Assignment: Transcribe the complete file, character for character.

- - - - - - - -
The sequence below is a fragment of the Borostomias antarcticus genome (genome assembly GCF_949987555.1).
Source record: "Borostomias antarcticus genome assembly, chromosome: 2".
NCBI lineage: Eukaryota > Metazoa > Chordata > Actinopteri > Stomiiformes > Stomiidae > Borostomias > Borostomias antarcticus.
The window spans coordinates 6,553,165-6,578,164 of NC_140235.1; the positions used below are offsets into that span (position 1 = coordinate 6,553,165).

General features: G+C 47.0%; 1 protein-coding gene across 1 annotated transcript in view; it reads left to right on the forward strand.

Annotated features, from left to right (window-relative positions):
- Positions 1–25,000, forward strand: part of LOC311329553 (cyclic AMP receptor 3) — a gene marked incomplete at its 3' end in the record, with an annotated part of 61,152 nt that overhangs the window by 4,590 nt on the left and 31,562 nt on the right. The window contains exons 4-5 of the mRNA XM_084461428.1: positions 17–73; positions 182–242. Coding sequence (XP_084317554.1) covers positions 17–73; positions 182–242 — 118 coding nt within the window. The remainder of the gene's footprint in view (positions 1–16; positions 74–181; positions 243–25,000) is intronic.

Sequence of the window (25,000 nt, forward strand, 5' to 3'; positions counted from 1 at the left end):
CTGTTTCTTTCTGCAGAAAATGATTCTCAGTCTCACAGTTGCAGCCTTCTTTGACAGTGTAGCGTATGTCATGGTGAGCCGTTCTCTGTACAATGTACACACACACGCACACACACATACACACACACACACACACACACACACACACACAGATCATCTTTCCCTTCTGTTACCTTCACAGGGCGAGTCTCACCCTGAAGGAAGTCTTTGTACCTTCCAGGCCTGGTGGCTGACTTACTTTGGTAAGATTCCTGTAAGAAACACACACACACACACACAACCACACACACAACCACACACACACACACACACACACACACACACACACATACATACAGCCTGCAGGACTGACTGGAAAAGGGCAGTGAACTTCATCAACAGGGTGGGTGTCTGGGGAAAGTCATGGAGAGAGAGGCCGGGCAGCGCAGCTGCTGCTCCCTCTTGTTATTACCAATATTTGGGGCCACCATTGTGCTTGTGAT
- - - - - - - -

The sequence below is a fragment of the Borostomias antarcticus genome (genome assembly GCF_949987555.1).
Source record: "Borostomias antarcticus genome assembly, chromosome: 2".
NCBI lineage: Eukaryota > Metazoa > Chordata > Actinopteri > Stomiiformes > Stomiidae > Borostomias > Borostomias antarcticus.
The window spans coordinates 6,553,165-6,578,164 of NC_140235.1; the positions used below are offsets into that span (position 1 = coordinate 6,553,165).

General features: G+C 47.0%; 1 protein-coding gene across 1 annotated transcript in view; it reads left to right on the forward strand.

Annotated features, from left to right (window-relative positions):
- Positions 1–25,000, forward strand: part of LOC311329553 (cyclic AMP receptor 3) — a gene marked incomplete at its 3' end in the record, with an annotated part of 61,152 nt that overhangs the window by 4,590 nt on the left and 31,562 nt on the right. The window contains exons 4-5 of the mRNA XM_084461428.1: positions 17–73; positions 182–242. Coding sequence (XP_084317554.1) covers positions 17–73; positions 182–242 — 118 coding nt within the window. The remainder of the gene's footprint in view (positions 1–16; positions 74–181; positions 243–25,000) is intronic.

Sequence of the window (25,000 nt, forward strand, 5' to 3'; positions counted from 1 at the left end):
CTGTTTCTTTCTGCAGAAAATGATTCTCAGTCTCACAGTTGCAGCCTTCTTTGACAGTGTAGCGTATGTCATGGTGAGCCGTTCTCTGTACAATGTACACACACACGCACACACACATACACACACACACACACACACACACACACACACAGATCATCTTTCCCTTCTGTTACCTTCACAGGGCGAGTCTCACCCTGAAGGAAGTCTTTGTACCTTCCAGGCCTGGTGGCTGACTTACTTTGGTAAGATTCCTGTAAGAAACACACACACACACACACAACCACACACACAACCACACACACACACACACACACACACACACACACACATACATACAGCCTGCAGGACTGACTGGAAAAGGGCAGTGAACTTCATCAACAGGGTGGGTGTCTGGGGAAAGTCATGGAGAGAGAGGCCGGGCAGCGCAGCTGCTGCTCCCTCTTGTTATTACCAATATTTGGGGCCACCATTGTGCTTGTGAT